The Minister of Health is issuing successive anti-export lists covering an increasingly wide catalogue of products at risk of shortages. This is to ensure access to drugs and medical devices for patients in Poland, especially during the difficult time of the COVID-19 pandemic. However, excessive expansion of the list of products may undermine the economic situation of producers manufacturing such products in Poland, which is probably not in line with the assumptions of the anti-crisis shield.
From 1 January 2020 we could see new labels on the market on food and feed: “GMO-free” and “produced without GMOs.” But considering the requirements producers must meet before using such labelling, it may take longer for these products to reach the market.
According to recent estimates by FUSIONS (Food Use for Social Innovation by Optimising Waste Prevention Strategies), some 88 million tonnes of food is wasted every year in the European Union, and the related cost may be about EUR 143 billion. Although most food waste (c. 50%) occurs in households, distribution accounts for about 5%, or over 4 million tonnes of wasted food per year.
Regulation (EU) 2019/933 of the European Parliament and of the Council of 20 May 2019 amending Regulation (EC) No 469/2009 concerning the supplementary protection certificate for medicinal products entered into force on 1 July 2019. The regulation introduced a “manufacturing waiver” excluding certain acts by drug manufacturers in the EU from the protection awarded under supplementary protection certificates.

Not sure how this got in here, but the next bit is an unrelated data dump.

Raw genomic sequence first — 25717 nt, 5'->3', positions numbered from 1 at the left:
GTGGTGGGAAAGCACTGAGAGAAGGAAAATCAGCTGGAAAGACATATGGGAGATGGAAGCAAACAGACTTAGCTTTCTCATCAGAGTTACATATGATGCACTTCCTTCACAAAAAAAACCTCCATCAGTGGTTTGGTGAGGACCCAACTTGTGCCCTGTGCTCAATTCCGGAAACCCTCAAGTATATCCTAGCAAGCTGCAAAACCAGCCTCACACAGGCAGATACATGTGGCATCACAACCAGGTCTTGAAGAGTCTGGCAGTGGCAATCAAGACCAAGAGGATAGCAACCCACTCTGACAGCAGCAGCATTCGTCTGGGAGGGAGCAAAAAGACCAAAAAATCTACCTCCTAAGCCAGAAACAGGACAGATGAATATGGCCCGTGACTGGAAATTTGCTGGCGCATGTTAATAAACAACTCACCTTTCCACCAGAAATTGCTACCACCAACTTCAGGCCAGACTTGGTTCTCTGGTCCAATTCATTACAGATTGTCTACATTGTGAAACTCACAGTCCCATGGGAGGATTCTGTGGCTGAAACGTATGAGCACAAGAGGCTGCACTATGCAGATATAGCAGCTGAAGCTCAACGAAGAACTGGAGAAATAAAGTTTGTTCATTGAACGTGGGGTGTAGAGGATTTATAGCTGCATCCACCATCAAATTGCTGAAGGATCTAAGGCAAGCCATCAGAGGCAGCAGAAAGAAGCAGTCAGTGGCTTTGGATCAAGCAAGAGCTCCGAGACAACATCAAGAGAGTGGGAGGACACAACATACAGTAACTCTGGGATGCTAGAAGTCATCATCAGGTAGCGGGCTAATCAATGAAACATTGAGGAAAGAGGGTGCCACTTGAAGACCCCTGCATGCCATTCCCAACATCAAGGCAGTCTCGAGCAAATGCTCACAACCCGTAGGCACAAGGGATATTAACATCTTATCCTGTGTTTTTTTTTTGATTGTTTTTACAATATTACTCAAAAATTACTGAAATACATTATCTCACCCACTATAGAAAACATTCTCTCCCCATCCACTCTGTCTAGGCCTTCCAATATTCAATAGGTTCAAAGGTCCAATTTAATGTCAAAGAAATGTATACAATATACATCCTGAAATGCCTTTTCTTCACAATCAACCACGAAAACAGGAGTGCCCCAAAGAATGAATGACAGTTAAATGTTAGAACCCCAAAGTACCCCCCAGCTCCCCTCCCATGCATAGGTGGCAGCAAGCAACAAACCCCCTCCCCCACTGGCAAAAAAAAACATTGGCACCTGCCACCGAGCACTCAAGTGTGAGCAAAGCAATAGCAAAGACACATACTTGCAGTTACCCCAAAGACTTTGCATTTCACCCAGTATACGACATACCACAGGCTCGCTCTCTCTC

For many years, drug distribution has been a strictly regulated business. Entities participating in the trade are licensed, the direction of permitted sales is strictly defined, and the market is subject to control by the Pharmaceutical Inspectorate. Nevertheless, the phenomenon of the “reverse drug distribution chain” still exists. Does the “anti-export” amendment of the Pharmaceutical Law have a chance of eliminating irregularities without paralysing legal trade?
On 6 June 2019, another amendment to the Pharmaceutical Law came into force. Its aim is to reduce the occurrence of non-availability of medicines. According to the authors of the changes, only more severe penalties and broader penalisation can limit the undesirable occurrence of the reverse distribution chain. However, the first comments on these changes show that the threat of penalties alone may not be enough to achieve this goal. It has been known for some time now that the inevitability of punishment is an indicator of the effectiveness of criminal policy.